My own country, the United Kingdom, is usually considered a puppet of the United States but it has its own foreign policy in Latin America which has hardened during the last 10 years of conservative rule. What were your experiences with UK governments and what is your view of UK/Brazil relations now?
I’m going to tell you something new. When I was a union leader here in the city of São Bernardo do Campo during the 80s, I went to participate in a strike in England, when the miners went on strike for 11 months and Margaret Thatcher defeated them. I spent two days there giving speeches and marching with the miners.
Brazil’s relationship with the UK is very respectful. There was a time in Brazil when the figure of the Queen was something seen as beyond the normal comprehension of humans. I don’t know if you know this but here in Brazil they will still do things like broadcast a royal baptism on TV. England has the only Queen that still maintains the power of the crown.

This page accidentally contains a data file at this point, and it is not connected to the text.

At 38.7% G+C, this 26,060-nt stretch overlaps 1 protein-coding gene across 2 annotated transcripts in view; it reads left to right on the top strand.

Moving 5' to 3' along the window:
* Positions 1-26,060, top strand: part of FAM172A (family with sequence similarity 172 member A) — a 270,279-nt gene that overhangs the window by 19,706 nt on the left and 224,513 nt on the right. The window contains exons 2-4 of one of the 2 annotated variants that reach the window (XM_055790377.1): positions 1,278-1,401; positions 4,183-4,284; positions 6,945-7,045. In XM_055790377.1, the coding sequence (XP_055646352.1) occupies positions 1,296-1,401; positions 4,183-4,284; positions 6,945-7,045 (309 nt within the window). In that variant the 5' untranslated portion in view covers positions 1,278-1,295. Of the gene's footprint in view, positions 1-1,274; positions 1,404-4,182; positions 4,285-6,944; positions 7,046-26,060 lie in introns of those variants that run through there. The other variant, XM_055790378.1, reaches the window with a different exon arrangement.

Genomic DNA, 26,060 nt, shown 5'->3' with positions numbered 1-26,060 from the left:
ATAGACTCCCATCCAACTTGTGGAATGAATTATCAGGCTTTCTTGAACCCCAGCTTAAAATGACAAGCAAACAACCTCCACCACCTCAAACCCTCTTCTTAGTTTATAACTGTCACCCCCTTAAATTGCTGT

I had a good and respectful relationship with Tony Blair and I had a good relationship with Gordon Brown. Those were the two governments with which I had contact. Tony Blair’s role in the decision to join the war in Iraq was unfortunate. He knows this. He is regularly accosted on the streets of London because of the war in Iraq. He knew there were no chemical weapons in Iraq. Do you know why we also knew about this? Because the Secretary who took care of the UN’s department of nuclear weapons was Brazilian. It was Ambassador Bustani. He was the Secretary who dealt with chemical weapons. And he wore himself out saying, “they don’t have them”. The Americans ordered Fernando Henrique Cardoso to remove Bustani because of this. So they appointed someone from Japan who said they did have them. How long has it been since they invaded Iraq? Where are the chemical weapons? The only chemical weapons they had there were Saddam Hussein himself, who lied to his people the whole time and Bush, who lied to the World the whole time.